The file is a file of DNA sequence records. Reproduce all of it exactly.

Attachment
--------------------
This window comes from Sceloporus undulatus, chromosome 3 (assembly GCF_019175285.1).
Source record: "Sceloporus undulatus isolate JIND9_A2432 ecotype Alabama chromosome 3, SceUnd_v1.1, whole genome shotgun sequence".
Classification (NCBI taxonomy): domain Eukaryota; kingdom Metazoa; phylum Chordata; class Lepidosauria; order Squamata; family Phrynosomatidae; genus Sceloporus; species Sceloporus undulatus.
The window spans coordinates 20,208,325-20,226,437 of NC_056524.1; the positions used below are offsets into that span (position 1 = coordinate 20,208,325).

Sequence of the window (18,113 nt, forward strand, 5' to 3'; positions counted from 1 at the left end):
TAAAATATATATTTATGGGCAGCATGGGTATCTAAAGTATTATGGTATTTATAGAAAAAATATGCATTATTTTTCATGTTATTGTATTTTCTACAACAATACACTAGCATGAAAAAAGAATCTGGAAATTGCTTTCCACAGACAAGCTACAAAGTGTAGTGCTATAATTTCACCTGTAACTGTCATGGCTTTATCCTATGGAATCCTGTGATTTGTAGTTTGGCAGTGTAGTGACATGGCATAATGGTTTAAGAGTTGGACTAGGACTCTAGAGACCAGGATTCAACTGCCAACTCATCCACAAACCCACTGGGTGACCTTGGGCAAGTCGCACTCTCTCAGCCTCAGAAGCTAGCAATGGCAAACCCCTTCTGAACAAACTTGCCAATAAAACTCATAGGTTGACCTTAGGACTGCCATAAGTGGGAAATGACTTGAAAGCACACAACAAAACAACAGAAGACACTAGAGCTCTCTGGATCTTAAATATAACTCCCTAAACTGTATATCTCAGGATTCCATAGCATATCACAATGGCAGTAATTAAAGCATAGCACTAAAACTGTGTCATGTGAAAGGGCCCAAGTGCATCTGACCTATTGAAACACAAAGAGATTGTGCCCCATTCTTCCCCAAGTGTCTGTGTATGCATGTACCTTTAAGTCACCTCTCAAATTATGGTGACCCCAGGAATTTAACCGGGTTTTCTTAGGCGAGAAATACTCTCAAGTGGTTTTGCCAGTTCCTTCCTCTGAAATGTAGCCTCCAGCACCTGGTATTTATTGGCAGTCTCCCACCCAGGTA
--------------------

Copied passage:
This window comes from Sceloporus undulatus, chromosome 3 (assembly GCF_019175285.1).
Source record: "Sceloporus undulatus isolate JIND9_A2432 ecotype Alabama chromosome 3, SceUnd_v1.1, whole genome shotgun sequence".
Classification (NCBI taxonomy): domain Eukaryota; kingdom Metazoa; phylum Chordata; class Lepidosauria; order Squamata; family Phrynosomatidae; genus Sceloporus; species Sceloporus undulatus.
The window spans coordinates 20,208,325-20,226,437 of NC_056524.1; the positions used below are offsets into that span (position 1 = coordinate 20,208,325).

Sequence of the window (18,113 nt, forward strand, 5' to 3'; positions counted from 1 at the left end):
TAAAATATATATTTATGGGCAGCATGGGTATCTAAAGTATTATGGTATTTATAGAAAAAATATGCATTATTTTTCATGTTATTGTATTTTCTACAACAATACACTAGCATGAAAAAAGAATCTGGAAATTGCTTTCCACAGACAAGCTACAAAGTGTAGTGCTATAATTTCACCTGTAACTGTCATGGCTTTATCCTATGGAATCCTGTGATTTGTAGTTTGGCAGTGTAGTGACATGGCATAATGGTTTAAGAGTTGGACTAGGACTCTAGAGACCAGGATTCAACTGCCAACTCATCCACAAACCCACTGGGTGACCTTGGGCAAGTCGCACTCTCTCAGCCTCAGAAGCTAGCAATGGCAAACCCCTTCTGAACAAACTTGCCAATAAAACTCATAGGTTGACCTTAGGACTGCCATAAGTGGGAAATGACTTGAAAGCACACAACAAAACAACAGAAGACACTAGAGCTCTCTGGATCTTAAATATAACTCCCTAAACTGTATATCTCAGGATTCCATAGCATATCACAATGGCAGTAATTAAAGCATAGCACTAAAACTGTGTCATGTGAAAGGGCCCAAGTGCATCTGACCTATTGAAACACAAAGAGATTGTGCCCCATTCTTCCCCAAGTGTCTGTGTATGCATGTACCTTTAAGTCACCTCTCAAATTATGGTGACCCCAGGAATTTAACCGGGTTTTCTTAGGCGAGAAATACTCTCAAGTGGTTTTGCCAGTTCCTTCCTCTGAAATGTAGCCTCCAGCACCTGGTATTTATTGGCAGTCTCCCACCCAGGTA